Teachers TV could become a subscription-only service following the Government's decision to scrap funding for the channel.
The #163;10 million contract for the service - now based online only - will end in April, but channel bosses have vowed to explore other ways of keeping it open.
Teachers TV staff are working with the Department for Education to thrash out a plan for the future, which might include asking teachers to pay to use the channel.
Chief executive Clare Healy wants Teachers TV to continue operating and is searching for new ways of funding it.
The channel is owned by Ten Alps - musician Bob Geldof's multimedia company - and ITN. It launched in 2005 and became an internet-only service in September 2009 as part of an attempt by the previous government to save money.
Ten Alps has sold the format in Canada and reportedly wants to do deals in other countries. Its chief executive Alex Connock said the company had "no warning" that its funding was going to be axed.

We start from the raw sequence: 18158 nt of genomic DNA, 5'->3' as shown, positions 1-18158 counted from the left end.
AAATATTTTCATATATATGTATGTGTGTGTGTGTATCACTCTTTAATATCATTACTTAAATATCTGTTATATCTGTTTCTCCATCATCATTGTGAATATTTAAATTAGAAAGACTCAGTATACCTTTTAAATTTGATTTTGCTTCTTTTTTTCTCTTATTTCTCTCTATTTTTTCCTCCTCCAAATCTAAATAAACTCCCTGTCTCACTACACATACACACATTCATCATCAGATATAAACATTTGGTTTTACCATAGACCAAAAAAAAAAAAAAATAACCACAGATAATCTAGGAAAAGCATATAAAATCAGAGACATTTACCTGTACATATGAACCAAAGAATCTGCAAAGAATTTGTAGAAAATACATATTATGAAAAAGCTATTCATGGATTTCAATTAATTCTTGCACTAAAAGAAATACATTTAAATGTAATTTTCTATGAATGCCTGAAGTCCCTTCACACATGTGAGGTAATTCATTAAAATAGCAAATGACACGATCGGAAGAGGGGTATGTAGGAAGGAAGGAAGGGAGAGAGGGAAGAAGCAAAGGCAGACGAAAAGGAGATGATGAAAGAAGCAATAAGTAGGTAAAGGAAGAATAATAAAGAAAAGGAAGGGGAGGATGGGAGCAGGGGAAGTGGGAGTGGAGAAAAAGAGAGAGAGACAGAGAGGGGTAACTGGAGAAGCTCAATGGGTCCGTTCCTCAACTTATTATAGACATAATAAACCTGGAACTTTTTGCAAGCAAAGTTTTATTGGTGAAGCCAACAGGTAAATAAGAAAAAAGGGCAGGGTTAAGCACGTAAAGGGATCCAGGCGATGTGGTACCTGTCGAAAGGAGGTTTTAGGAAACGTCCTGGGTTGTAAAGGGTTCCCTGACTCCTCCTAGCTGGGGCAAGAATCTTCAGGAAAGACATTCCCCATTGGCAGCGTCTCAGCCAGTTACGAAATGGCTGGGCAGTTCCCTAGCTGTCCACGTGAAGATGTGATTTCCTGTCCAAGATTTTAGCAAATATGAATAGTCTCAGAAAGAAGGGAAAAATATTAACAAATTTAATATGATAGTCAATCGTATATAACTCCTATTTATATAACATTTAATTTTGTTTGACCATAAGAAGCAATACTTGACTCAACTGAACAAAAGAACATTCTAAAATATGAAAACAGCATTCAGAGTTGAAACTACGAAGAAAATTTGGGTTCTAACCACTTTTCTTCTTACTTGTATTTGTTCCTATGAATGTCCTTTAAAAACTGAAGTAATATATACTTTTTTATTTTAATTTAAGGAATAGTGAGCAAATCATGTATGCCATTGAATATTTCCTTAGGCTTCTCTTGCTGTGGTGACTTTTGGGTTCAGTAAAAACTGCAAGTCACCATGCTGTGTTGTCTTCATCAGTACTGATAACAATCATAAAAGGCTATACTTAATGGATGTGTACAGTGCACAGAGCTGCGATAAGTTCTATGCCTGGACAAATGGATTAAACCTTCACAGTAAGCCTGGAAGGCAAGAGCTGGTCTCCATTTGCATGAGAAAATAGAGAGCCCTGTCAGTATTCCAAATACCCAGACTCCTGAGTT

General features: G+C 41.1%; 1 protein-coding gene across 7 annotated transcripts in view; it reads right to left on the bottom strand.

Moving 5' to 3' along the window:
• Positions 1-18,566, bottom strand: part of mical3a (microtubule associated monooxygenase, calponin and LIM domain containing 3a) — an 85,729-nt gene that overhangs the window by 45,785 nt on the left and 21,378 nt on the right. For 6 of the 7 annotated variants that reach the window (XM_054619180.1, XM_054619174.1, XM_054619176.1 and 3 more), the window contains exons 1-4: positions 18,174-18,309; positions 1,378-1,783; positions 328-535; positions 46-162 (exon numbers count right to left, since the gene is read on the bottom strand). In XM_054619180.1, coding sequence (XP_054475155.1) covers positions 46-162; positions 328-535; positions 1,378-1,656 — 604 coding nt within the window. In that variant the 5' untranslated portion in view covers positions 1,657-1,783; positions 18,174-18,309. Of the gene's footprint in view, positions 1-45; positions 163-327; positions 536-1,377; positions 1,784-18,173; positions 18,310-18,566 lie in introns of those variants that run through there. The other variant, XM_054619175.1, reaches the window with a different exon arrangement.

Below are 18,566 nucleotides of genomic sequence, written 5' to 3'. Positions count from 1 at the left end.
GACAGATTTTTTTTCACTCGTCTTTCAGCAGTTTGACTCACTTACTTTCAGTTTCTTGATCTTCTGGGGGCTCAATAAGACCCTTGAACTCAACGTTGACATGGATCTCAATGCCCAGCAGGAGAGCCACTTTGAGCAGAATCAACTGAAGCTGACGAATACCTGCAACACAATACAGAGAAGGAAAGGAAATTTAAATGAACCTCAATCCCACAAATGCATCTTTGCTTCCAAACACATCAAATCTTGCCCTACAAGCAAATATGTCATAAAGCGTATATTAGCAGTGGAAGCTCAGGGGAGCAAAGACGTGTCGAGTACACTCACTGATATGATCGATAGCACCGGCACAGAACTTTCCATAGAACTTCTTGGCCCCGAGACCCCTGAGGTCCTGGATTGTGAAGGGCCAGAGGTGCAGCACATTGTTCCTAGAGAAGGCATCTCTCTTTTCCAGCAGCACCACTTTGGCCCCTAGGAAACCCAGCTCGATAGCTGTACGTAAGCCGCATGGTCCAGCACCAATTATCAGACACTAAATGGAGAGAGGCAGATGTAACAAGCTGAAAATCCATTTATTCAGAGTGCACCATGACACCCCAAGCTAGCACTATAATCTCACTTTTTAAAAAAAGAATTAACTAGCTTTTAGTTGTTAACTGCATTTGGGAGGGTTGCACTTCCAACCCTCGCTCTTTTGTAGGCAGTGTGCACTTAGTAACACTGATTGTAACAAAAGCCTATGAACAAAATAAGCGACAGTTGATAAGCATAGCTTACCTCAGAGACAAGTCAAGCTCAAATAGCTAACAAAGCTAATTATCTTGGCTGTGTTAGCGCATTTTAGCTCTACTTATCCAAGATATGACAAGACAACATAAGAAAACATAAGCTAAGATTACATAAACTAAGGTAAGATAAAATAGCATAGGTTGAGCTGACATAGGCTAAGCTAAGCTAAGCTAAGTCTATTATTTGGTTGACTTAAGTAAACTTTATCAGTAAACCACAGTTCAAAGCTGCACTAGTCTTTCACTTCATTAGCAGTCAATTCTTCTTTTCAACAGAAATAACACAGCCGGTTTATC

"Our thinking has always been, should this day occur, that we would go back and try to run it on a subscription basis," he said.
The website has over 400,000 registered users and 100,000 videos are viewed each month. In the 12 months up to and including October 18 it had five million hits from three million unique visitors.
It is estimated that the school workforce watches around 4.7 million hours of Teachers TV content each year - equivalent to 783,000 training days.
Ms Healy hopes the demand for Teachers TV would grow as Government and council cuts affect school training budgets.
"We can confirm that the Department for Education has written to Teachers TV explaining our contract with them will come to an end in April 2011," she said.
"Teachers TV will be working closely with the Department for Education to formulate a clear transitional process between now and the termination of the contract.
"All of the 4,000 programmes will continue to be made available online. This will ensure that teachers, headteachers, teaching assistants and governors can continue to access www.teachers.tv for practical support, advice and guidance."